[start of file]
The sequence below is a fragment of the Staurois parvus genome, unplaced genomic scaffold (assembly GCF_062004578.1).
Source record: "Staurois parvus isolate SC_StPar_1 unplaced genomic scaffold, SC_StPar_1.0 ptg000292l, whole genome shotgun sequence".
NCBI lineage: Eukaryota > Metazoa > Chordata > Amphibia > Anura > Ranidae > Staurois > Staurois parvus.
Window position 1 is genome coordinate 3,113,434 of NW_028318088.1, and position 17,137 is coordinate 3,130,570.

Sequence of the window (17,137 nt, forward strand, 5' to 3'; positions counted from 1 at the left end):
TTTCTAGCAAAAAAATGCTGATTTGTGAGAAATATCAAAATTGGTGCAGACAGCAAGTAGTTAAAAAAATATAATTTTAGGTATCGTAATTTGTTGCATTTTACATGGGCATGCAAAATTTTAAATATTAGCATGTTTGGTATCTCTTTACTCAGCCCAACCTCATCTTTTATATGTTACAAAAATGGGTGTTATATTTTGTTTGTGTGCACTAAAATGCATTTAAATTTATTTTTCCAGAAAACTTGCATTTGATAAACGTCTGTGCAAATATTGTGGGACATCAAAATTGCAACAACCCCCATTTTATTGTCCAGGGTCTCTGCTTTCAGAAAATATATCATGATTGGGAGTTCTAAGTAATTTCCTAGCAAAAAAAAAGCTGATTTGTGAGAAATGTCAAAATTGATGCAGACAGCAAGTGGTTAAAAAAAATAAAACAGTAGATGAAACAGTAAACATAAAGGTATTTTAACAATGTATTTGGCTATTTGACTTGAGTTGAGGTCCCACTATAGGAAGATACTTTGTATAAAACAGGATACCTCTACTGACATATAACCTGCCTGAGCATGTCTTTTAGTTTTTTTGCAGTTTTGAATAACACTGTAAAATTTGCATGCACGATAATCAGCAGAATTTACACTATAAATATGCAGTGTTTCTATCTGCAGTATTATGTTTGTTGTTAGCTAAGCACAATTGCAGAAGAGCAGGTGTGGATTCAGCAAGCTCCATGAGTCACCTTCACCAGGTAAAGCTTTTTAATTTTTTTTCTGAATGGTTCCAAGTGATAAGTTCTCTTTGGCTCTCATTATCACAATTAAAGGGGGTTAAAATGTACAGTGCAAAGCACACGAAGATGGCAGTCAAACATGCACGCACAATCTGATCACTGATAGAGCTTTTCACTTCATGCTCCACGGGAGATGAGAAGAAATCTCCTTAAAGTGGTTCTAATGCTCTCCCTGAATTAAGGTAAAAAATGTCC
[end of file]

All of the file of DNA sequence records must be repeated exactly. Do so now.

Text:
The sequence below is a fragment of the Staurois parvus genome, unplaced genomic scaffold (assembly GCF_062004578.1).
Source record: "Staurois parvus isolate SC_StPar_1 unplaced genomic scaffold, SC_StPar_1.0 ptg000292l, whole genome shotgun sequence".
NCBI lineage: Eukaryota > Metazoa > Chordata > Amphibia > Anura > Ranidae > Staurois > Staurois parvus.
Window position 1 is genome coordinate 3,113,434 of NW_028318088.1, and position 17,137 is coordinate 3,130,570.

Sequence of the window (17,137 nt, forward strand, 5' to 3'; positions counted from 1 at the left end):
TTTCTAGCAAAAAAATGCTGATTTGTGAGAAATATCAAAATTGGTGCAGACAGCAAGTAGTTAAAAAAATATAATTTTAGGTATCGTAATTTGTTGCATTTTACATGGGCATGCAAAATTTTAAATATTAGCATGTTTGGTATCTCTTTACTCAGCCCAACCTCATCTTTTATATGTTACAAAAATGGGTGTTATATTTTGTTTGTGTGCACTAAAATGCATTTAAATTTATTTTTCCAGAAAACTTGCATTTGATAAACGTCTGTGCAAATATTGTGGGACATCAAAATTGCAACAACCCCCATTTTATTGTCCAGGGTCTCTGCTTTCAGAAAATATATCATGATTGGGAGTTCTAAGTAATTTCCTAGCAAAAAAAAAGCTGATTTGTGAGAAATGTCAAAATTGATGCAGACAGCAAGTGGTTAAAAAAAATAAAACAGTAGATGAAACAGTAAACATAAAGGTATTTTAACAATGTATTTGGCTATTTGACTTGAGTTGAGGTCCCACTATAGGAAGATACTTTGTATAAAACAGGATACCTCTACTGACATATAACCTGCCTGAGCATGTCTTTTAGTTTTTTTGCAGTTTTGAATAACACTGTAAAATTTGCATGCACGATAATCAGCAGAATTTACACTATAAATATGCAGTGTTTCTATCTGCAGTATTATGTTTGTTGTTAGCTAAGCACAATTGCAGAAGAGCAGGTGTGGATTCAGCAAGCTCCATGAGTCACCTTCACCAGGTAAAGCTTTTTAATTTTTTTTCTGAATGGTTCCAAGTGATAAGTTCTCTTTGGCTCTCATTATCACAATTAAAGGGGGTTAAAATGTACAGTGCAAAGCACACGAAGATGGCAGTCAAACATGCACGCACAATCTGATCACTGATAGAGCTTTTCACTTCATGCTCCACGGGAGATGAGAAGAAATCTCCTTAAAGTGGTTCTAATGCTCTCCCTGAATTAAGGTAAAAAATGTCC